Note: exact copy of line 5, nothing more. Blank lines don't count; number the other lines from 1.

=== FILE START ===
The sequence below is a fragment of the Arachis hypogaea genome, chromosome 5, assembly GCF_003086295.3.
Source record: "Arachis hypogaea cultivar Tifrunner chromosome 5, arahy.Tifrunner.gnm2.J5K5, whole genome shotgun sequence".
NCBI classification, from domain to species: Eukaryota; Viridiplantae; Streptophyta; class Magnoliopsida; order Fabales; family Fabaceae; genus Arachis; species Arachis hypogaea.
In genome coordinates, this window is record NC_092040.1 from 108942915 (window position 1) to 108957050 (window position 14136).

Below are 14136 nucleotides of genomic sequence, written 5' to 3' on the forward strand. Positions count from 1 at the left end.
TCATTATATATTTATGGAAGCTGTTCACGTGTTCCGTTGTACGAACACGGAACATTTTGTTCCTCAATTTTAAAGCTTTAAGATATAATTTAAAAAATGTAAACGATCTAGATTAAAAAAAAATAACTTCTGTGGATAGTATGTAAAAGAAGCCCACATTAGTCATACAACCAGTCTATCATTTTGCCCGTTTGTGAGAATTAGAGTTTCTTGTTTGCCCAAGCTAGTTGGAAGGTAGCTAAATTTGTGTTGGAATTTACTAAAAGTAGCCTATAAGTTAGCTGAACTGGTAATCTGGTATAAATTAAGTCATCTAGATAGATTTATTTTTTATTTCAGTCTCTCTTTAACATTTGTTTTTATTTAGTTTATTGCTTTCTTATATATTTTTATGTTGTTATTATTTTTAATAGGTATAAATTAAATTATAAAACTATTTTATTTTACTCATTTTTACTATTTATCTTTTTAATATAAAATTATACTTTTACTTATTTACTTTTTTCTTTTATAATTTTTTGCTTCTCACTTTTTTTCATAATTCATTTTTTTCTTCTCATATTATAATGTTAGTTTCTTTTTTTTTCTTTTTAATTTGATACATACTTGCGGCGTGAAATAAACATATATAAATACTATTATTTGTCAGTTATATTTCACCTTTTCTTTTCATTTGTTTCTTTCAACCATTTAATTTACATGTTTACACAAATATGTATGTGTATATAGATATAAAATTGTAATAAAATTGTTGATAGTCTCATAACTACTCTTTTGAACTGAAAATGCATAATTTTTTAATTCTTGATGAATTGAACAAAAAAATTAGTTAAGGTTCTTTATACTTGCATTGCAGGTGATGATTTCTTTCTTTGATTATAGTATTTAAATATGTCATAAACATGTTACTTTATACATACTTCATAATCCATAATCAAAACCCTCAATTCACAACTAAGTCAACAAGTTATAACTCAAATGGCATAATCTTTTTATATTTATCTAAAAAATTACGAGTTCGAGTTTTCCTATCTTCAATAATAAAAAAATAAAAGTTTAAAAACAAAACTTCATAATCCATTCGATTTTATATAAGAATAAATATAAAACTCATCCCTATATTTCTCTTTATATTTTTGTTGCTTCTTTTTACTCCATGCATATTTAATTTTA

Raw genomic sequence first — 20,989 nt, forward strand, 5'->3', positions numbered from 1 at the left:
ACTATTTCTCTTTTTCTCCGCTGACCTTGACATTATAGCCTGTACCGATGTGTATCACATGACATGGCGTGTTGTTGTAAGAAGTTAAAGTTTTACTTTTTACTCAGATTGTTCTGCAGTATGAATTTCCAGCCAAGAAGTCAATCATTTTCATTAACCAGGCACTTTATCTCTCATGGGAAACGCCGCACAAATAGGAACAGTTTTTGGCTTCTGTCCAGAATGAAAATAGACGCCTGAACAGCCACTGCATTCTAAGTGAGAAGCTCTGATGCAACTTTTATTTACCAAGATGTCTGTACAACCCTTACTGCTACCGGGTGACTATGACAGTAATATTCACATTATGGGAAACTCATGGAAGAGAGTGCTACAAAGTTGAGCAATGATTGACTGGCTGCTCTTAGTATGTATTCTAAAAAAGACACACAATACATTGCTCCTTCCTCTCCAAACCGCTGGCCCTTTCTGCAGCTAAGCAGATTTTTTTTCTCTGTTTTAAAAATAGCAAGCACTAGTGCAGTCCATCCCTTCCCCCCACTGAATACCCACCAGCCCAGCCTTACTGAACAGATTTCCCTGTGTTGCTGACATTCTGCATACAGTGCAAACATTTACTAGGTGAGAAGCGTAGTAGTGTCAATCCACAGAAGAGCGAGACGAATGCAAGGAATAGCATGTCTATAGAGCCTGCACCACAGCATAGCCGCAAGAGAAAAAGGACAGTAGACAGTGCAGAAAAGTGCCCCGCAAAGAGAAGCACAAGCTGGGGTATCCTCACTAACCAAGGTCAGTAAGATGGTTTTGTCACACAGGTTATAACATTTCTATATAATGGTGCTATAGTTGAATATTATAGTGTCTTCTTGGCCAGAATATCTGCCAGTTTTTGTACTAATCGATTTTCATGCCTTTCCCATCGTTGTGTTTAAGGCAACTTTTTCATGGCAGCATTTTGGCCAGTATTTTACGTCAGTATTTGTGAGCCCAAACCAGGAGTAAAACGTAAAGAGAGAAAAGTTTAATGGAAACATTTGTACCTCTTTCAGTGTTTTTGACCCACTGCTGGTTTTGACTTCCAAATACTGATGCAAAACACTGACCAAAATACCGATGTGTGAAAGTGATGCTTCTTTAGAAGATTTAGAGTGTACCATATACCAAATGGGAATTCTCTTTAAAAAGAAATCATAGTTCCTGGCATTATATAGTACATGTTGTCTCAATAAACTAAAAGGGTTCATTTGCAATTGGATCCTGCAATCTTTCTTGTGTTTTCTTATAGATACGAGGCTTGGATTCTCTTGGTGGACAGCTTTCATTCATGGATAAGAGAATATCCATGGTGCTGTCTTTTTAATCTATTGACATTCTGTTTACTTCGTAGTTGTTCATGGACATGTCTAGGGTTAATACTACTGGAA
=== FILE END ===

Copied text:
Below are 14136 nucleotides of genomic sequence, written 5' to 3' on the forward strand. Positions count from 1 at the left end.